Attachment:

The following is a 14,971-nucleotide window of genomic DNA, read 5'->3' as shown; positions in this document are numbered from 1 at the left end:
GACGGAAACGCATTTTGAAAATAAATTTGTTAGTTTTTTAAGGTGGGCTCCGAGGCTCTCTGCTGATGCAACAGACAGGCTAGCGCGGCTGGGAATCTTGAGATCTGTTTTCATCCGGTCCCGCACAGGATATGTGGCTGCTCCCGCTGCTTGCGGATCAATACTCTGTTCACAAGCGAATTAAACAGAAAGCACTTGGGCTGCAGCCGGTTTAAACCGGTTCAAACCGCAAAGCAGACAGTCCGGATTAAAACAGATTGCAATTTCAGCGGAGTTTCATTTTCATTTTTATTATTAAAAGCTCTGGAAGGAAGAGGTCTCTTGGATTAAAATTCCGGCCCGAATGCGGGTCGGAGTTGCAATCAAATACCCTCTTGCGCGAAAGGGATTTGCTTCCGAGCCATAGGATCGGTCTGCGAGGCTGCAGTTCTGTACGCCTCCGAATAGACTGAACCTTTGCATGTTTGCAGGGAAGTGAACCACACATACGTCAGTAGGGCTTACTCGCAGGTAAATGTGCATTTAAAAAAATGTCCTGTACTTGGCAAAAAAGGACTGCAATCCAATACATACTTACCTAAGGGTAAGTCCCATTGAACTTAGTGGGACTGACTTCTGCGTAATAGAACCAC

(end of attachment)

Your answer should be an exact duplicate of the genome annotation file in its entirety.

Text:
The following is a 14,971-nucleotide window of genomic DNA, read 5'->3' as shown; positions in this document are numbered from 1 at the left end:
GACGGAAACGCATTTTGAAAATAAATTTGTTAGTTTTTTAAGGTGGGCTCCGAGGCTCTCTGCTGATGCAACAGACAGGCTAGCGCGGCTGGGAATCTTGAGATCTGTTTTCATCCGGTCCCGCACAGGATATGTGGCTGCTCCCGCTGCTTGCGGATCAATACTCTGTTCACAAGCGAATTAAACAGAAAGCACTTGGGCTGCAGCCGGTTTAAACCGGTTCAAACCGCAAAGCAGACAGTCCGGATTAAAACAGATTGCAATTTCAGCGGAGTTTCATTTTCATTTTTATTATTAAAAGCTCTGGAAGGAAGAGGTCTCTTGGATTAAAATTCCGGCCCGAATGCGGGTCGGAGTTGCAATCAAATACCCTCTTGCGCGAAAGGGATTTGCTTCCGAGCCATAGGATCGGTCTGCGAGGCTGCAGTTCTGTACGCCTCCGAATAGACTGAACCTTTGCATGTTTGCAGGGAAGTGAACCACACATACGTCAGTAGGGCTTACTCGCAGGTAAATGTGCATTTAAAAAAATGTCCTGTACTTGGCAAAAAAGGACTGCAATCCAATACATACTTACCTAAGGGTAAGTCCCATTGAACTTAGTGGGACTGACTTCTGCGTAATAGAACCAC